Hadef in the Courts: Filing a Criminal Complaint
Authored by: Walid Azzam and Karim Mahmoud
Partner, Walid Azzam, and Associate, Karim Mahmoud, discuss the challenges of criminal complaints and the practicalities of getting these accepted by the UAE government authorities.
We are often approached by clients with commercial disputes who are also seeking to take criminal action in respect of a perceived wrong. Many civil issues or matters, for example, those involving disclosure of confidential information, contain elements that can fall within provisions of the Criminal Code.
It is within this intersection of civil and criminal law that criminal complaints can become very challenging.
If the alleged crime is not clear-cut (and financial crimes or complex frauds based on contracts often are not) it can be very difficult to have a criminal complaint formally accepted by the police. Matters involving an underlying contract are often perceived as being civil in nature and rejected by the police.
The main challenge in these matters is often evidentiary. Our role as lawyers is often putting the pieces of the puzzle together with the available proof in a sufficiently clear way to cut through the details and express the alleged crime in a coherent way. Often, due to the complications of the matter, the puzzle is incomplete and the picture unclear.
In our experience, commissioning an expert with the requisite qualifications to help prepare a criminal complaint and provide a supporting expert report can increase the probability of getting the case accepted by the authorities.
In UAE civil court proceedings, expert reports can serve as an influential and persuasive basis (and at times, the sole basis) for a successful claim. In a criminal investigation, an expert report provides a third party view of the evidence compiled and, ideally, provides further clarity on what transpired.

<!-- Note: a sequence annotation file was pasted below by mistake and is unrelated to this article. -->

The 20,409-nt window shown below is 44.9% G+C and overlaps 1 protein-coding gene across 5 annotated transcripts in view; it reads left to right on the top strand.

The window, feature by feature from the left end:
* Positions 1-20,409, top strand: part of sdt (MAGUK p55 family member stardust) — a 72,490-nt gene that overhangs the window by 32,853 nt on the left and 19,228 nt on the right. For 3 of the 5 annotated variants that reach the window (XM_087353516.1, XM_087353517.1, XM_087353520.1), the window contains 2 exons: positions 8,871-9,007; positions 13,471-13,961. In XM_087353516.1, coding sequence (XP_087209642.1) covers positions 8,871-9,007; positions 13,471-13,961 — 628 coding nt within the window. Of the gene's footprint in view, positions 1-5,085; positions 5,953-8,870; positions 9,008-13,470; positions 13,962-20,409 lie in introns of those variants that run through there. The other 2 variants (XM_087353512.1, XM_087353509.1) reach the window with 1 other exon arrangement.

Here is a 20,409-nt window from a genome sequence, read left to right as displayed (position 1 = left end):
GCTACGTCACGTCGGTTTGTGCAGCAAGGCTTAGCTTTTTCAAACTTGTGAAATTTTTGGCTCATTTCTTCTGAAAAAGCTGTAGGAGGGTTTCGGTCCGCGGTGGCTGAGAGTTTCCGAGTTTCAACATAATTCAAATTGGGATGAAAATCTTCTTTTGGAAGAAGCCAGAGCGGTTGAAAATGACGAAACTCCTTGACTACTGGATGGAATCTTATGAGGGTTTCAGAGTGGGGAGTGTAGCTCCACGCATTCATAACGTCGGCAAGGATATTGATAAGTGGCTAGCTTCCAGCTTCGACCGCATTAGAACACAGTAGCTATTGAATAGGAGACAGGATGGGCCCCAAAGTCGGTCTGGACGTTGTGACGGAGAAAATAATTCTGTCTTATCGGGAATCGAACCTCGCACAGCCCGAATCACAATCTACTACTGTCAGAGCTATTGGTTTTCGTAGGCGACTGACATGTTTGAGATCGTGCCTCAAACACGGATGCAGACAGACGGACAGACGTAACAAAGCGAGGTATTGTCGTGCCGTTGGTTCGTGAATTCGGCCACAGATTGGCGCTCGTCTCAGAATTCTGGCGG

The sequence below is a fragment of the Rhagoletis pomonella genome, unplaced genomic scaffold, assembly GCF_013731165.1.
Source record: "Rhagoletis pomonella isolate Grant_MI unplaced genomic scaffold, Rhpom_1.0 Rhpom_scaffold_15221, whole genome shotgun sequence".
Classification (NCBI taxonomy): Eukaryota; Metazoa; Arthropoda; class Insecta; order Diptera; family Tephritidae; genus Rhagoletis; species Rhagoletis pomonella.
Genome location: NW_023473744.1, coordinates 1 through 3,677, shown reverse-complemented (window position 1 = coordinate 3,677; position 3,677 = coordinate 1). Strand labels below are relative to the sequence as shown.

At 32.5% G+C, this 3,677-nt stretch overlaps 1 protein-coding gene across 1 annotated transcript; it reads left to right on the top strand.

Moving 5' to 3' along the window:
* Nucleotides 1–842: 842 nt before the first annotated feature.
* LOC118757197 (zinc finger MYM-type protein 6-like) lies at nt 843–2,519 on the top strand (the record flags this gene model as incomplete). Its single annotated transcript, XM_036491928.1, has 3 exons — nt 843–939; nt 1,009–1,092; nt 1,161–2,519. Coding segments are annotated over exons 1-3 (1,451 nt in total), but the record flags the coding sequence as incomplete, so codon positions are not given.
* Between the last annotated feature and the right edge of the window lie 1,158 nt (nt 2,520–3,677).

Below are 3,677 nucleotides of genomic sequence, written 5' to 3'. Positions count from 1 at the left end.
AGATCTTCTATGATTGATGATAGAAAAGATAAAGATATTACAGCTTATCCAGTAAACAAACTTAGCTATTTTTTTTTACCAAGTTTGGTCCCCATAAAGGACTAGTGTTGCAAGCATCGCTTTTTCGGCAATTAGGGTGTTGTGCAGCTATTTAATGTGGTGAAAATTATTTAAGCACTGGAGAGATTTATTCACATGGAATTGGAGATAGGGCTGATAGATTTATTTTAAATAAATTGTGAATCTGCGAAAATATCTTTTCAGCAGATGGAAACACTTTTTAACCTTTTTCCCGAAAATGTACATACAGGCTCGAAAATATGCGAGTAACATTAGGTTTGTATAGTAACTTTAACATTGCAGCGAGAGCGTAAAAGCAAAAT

The goal of any expert report is to help fill in pieces of the puzzle. Engaging an expert to produce a report requires a mandate that is sufficiently specific to clarify the actions that took place and highlight the possible crime.
When filing a criminal complaint, the police will typically take statements, make a report, and send the file to the Public Prosecution for review and decision on whether to open a formal criminal investigation.
Even armed with a thorough expert report, it may still be difficult to successfully lodge a criminal complaint, especially when dealing with complex matters. In such instances it is often beneficial to attempt to meet the prosecutor once the complaint is filed with the police. If possible, such a meeting entails an overview of the facts and a discussion of the applicable laws.
In the event the prosecutor concurs with the assessment that there may be a crime, the prosecutor can send the file to police and order that an investigation be made. Pending the result of the investigation, formal charges may be brought or the complaint can be dismissed outright.
If the prosecutor is not convinced that the acts are criminal in nature from the outset (i.e. prior to a police investigation), the complaint is most likely rejected.
However, if a complaint is rejected (either by the prosecutor or by the police) it is possible to file an objection and have the complaint reviewed again. This is commonly referred to as a final review.
Engaging an expert has the added value of an expert report to support the complaint as well as bolstering the probability of getting the opportunity to explain the matter to the police officer in charge of the investigation. Both the police and the public prosecution have wide authority in determining what matters are formally investigated and whether charges are brought so such interim steps can make the difference between an acceptance and rejection of the complaint.
This article, including any advice, commentary or recommendation herein, is provided on a complimentary basis without consideration of any specific objectives, circumstances or facts. It reflects the views of the writer which may, in some cases, differ from those of the firm, especially in the developing jurisdiction of the UAE.